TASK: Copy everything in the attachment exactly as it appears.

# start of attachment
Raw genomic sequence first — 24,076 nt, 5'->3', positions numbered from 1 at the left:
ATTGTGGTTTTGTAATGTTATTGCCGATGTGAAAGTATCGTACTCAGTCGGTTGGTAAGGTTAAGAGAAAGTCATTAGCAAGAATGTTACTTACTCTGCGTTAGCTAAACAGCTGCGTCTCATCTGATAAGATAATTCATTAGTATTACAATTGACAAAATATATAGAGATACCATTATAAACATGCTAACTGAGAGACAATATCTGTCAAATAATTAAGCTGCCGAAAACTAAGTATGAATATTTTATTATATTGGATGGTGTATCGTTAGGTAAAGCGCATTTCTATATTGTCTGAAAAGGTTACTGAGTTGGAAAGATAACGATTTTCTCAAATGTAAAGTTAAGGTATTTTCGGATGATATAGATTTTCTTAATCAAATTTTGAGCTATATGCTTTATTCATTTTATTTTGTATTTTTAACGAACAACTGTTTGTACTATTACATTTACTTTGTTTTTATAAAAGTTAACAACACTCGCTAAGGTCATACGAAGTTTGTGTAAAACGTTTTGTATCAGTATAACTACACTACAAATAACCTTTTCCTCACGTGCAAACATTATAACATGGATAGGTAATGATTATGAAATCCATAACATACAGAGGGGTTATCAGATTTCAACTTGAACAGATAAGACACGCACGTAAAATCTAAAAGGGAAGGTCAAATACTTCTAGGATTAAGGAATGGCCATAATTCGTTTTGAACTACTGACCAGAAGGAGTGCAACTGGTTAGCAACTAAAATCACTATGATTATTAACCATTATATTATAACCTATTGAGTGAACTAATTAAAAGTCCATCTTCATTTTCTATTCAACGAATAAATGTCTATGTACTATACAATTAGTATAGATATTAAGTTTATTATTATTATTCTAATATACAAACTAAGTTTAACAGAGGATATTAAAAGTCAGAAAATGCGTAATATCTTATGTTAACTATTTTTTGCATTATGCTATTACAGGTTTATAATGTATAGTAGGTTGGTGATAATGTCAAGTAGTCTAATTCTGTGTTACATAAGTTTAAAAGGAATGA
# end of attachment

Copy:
Raw genomic sequence first — 24,076 nt, 5'->3', positions numbered from 1 at the left:
ATTGTGGTTTTGTAATGTTATTGCCGATGTGAAAGTATCGTACTCAGTCGGTTGGTAAGGTTAAGAGAAAGTCATTAGCAAGAATGTTACTTACTCTGCGTTAGCTAAACAGCTGCGTCTCATCTGATAAGATAATTCATTAGTATTACAATTGACAAAATATATAGAGATACCATTATAAACATGCTAACTGAGAGACAATATCTGTCAAATAATTAAGCTGCCGAAAACTAAGTATGAATATTTTATTATATTGGATGGTGTATCGTTAGGTAAAGCGCATTTCTATATTGTCTGAAAAGGTTACTGAGTTGGAAAGATAACGATTTTCTCAAATGTAAAGTTAAGGTATTTTCGGATGATATAGATTTTCTTAATCAAATTTTGAGCTATATGCTTTATTCATTTTATTTTGTATTTTTAACGAACAACTGTTTGTACTATTACATTTACTTTGTTTTTATAAAAGTTAACAACACTCGCTAAGGTCATACGAAGTTTGTGTAAAACGTTTTGTATCAGTATAACTACACTACAAATAACCTTTTCCTCACGTGCAAACATTATAACATGGATAGGTAATGATTATGAAATCCATAACATACAGAGGGGTTATCAGATTTCAACTTGAACAGATAAGACACGCACGTAAAATCTAAAAGGGAAGGTCAAATACTTCTAGGATTAAGGAATGGCCATAATTCGTTTTGAACTACTGACCAGAAGGAGTGCAACTGGTTAGCAACTAAAATCACTATGATTATTAACCATTATATTATAACCTATTGAGTGAACTAATTAAAAGTCCATCTTCATTTTCTATTCAACGAATAAATGTCTATGTACTATACAATTAGTATAGATATTAAGTTTATTATTATTATTCTAATATACAAACTAAGTTTAACAGAGGATATTAAAAGTCAGAAAATGCGTAATATCTTATGTTAACTATTTTTTGCATTATGCTATTACAGGTTTATAATGTATAGTAGGTTGGTGATAATGTCAAGTAGTCTAATTCTGTGTTACATAAGTTTAAAAGGAATGA